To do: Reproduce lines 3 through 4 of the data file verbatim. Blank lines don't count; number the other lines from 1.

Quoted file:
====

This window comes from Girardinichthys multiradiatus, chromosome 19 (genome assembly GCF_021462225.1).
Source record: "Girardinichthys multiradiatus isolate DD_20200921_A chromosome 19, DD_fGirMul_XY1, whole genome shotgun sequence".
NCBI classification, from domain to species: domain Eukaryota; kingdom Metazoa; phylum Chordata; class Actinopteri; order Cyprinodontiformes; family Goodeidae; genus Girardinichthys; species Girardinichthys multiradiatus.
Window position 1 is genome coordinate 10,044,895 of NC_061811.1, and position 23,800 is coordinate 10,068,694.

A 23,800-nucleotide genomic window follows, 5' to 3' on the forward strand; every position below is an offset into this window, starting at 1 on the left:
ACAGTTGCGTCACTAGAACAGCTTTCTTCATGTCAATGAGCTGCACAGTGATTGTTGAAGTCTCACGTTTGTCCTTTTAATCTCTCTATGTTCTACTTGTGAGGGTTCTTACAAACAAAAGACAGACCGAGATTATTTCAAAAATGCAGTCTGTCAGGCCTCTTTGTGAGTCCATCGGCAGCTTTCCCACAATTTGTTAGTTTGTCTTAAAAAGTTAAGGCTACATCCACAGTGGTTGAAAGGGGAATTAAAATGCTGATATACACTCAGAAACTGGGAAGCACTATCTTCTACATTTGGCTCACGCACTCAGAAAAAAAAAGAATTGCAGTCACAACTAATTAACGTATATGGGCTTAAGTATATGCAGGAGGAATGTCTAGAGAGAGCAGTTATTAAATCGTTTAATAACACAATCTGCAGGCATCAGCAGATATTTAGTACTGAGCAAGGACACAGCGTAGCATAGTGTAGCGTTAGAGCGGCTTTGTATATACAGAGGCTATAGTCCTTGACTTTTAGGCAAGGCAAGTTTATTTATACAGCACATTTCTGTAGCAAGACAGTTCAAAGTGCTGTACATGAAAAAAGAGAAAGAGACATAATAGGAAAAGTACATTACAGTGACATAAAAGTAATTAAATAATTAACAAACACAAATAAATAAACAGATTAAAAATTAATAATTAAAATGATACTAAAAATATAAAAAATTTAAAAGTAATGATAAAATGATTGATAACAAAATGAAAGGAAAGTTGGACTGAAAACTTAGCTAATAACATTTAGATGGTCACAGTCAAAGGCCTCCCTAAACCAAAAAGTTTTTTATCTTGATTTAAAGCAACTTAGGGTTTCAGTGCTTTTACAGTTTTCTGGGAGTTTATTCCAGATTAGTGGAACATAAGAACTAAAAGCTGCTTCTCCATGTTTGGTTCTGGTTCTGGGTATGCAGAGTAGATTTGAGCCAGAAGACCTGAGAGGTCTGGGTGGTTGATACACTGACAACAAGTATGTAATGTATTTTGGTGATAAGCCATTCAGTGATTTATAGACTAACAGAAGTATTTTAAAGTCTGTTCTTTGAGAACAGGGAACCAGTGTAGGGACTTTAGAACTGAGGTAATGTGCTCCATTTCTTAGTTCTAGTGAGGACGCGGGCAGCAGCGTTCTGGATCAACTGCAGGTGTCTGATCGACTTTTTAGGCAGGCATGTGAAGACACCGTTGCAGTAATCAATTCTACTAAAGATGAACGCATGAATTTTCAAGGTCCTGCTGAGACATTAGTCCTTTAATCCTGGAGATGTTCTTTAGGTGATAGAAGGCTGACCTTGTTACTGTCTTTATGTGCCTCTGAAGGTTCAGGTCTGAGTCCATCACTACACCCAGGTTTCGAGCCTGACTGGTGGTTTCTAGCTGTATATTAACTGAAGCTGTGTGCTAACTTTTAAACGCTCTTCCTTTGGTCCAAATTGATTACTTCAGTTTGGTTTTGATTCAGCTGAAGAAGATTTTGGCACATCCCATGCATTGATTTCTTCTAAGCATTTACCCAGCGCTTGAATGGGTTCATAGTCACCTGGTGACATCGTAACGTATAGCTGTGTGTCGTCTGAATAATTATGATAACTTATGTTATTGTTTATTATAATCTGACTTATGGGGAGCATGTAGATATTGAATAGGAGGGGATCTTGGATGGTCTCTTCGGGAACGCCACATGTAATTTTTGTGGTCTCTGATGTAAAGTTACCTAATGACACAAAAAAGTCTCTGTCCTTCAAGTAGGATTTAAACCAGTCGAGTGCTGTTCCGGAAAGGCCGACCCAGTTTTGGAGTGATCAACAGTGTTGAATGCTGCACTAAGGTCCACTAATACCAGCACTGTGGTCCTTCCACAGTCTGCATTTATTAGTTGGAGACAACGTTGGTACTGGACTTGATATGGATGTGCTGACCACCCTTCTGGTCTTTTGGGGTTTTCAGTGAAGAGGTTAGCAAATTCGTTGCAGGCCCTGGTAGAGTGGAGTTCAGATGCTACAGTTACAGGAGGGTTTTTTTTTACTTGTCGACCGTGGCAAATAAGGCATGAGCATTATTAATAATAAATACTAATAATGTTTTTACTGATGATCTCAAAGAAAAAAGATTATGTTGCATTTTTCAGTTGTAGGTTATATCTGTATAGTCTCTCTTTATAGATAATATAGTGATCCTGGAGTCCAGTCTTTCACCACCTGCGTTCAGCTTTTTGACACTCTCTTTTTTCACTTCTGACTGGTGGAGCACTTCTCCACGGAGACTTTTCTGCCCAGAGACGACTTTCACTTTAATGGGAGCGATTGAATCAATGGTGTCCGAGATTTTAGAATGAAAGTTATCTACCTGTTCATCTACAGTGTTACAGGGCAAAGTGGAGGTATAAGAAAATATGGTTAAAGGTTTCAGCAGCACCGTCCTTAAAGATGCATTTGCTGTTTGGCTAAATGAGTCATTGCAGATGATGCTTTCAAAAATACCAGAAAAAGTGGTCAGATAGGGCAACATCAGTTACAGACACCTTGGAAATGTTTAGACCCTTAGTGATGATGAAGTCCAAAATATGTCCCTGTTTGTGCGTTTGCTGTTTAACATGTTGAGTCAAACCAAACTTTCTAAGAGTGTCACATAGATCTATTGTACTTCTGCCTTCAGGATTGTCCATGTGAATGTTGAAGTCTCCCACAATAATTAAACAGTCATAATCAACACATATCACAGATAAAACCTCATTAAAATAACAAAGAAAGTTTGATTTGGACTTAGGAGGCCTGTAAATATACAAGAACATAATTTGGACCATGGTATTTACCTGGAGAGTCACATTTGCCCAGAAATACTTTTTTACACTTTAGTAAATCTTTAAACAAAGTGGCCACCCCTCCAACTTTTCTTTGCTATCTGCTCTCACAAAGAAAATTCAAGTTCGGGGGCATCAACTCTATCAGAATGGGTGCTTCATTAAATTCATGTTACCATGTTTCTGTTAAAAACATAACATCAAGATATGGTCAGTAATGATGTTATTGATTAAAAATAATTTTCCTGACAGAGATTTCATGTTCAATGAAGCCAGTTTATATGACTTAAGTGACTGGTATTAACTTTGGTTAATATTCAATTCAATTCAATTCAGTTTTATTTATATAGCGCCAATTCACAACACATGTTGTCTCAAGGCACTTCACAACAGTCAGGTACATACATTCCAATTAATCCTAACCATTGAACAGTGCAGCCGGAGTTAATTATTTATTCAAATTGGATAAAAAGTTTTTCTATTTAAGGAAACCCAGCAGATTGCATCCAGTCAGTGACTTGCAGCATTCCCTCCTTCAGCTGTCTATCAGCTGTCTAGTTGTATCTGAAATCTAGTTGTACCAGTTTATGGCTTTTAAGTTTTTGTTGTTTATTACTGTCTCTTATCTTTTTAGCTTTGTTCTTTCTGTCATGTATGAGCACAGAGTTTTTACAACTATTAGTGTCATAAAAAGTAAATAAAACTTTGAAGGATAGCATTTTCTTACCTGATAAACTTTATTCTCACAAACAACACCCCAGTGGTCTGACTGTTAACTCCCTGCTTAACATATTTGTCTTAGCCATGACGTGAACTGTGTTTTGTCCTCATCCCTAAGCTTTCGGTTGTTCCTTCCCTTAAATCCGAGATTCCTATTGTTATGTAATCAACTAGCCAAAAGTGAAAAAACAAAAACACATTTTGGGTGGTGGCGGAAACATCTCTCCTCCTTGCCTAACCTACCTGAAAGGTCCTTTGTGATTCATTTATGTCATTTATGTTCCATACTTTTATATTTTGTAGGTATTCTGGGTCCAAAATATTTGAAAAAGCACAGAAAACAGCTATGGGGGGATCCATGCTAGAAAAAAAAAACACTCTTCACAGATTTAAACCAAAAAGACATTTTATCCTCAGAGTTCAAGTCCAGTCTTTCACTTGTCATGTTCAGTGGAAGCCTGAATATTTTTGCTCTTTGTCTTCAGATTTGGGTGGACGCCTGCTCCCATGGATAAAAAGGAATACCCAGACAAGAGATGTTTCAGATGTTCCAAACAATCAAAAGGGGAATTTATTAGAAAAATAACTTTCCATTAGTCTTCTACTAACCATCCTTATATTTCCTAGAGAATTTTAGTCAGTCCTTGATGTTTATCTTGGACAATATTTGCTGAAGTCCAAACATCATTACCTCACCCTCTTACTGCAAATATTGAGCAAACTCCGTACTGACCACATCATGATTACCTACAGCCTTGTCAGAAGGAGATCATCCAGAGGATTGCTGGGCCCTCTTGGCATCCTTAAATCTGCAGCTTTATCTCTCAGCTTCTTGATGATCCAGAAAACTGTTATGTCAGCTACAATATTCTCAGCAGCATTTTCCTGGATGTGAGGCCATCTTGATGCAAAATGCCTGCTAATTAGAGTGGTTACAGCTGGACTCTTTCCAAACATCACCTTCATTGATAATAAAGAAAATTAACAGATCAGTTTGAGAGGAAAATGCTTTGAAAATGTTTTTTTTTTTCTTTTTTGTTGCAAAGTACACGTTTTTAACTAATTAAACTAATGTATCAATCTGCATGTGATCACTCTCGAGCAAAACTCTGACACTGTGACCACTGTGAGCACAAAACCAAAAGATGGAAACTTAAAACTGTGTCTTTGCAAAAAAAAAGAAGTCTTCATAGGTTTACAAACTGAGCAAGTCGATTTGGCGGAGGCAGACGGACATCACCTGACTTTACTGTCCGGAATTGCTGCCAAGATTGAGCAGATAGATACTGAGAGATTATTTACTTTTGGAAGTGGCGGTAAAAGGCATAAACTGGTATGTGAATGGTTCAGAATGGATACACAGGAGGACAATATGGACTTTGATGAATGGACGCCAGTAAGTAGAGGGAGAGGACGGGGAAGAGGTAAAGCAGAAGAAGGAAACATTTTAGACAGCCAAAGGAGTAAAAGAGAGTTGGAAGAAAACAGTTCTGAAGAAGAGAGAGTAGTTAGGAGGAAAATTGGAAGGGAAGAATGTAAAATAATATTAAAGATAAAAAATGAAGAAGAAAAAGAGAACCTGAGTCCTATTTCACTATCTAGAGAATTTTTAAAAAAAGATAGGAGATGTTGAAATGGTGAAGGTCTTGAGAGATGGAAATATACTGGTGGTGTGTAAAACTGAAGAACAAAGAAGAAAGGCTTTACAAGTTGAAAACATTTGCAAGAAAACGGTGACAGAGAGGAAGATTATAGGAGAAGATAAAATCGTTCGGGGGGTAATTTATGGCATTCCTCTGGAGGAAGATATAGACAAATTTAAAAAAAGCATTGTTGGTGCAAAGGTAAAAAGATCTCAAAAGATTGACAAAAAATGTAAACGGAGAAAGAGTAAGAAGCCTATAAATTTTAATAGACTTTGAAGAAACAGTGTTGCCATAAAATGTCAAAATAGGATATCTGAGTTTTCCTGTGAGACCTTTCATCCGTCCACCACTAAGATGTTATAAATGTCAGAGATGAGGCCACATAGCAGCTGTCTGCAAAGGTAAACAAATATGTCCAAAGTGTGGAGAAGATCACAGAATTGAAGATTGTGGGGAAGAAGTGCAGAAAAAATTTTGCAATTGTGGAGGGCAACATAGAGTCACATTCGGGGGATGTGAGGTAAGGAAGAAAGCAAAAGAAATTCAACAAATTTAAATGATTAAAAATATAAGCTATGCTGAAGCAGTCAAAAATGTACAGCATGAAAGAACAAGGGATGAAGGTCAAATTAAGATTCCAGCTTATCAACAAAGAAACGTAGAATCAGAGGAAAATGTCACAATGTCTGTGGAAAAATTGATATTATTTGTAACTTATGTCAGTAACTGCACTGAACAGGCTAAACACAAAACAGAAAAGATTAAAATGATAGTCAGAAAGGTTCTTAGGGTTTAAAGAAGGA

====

NCBI classification, from domain to species: domain Eukaryota; kingdom Metazoa; phylum Chordata; class Actinopteri; order Cyprinodontiformes; family Goodeidae; genus Girardinichthys; species Girardinichthys multiradiatus.
Window position 1 is genome coordinate 10,044,895 of NC_061811.1, and position 23,800 is coordinate 10,068,694.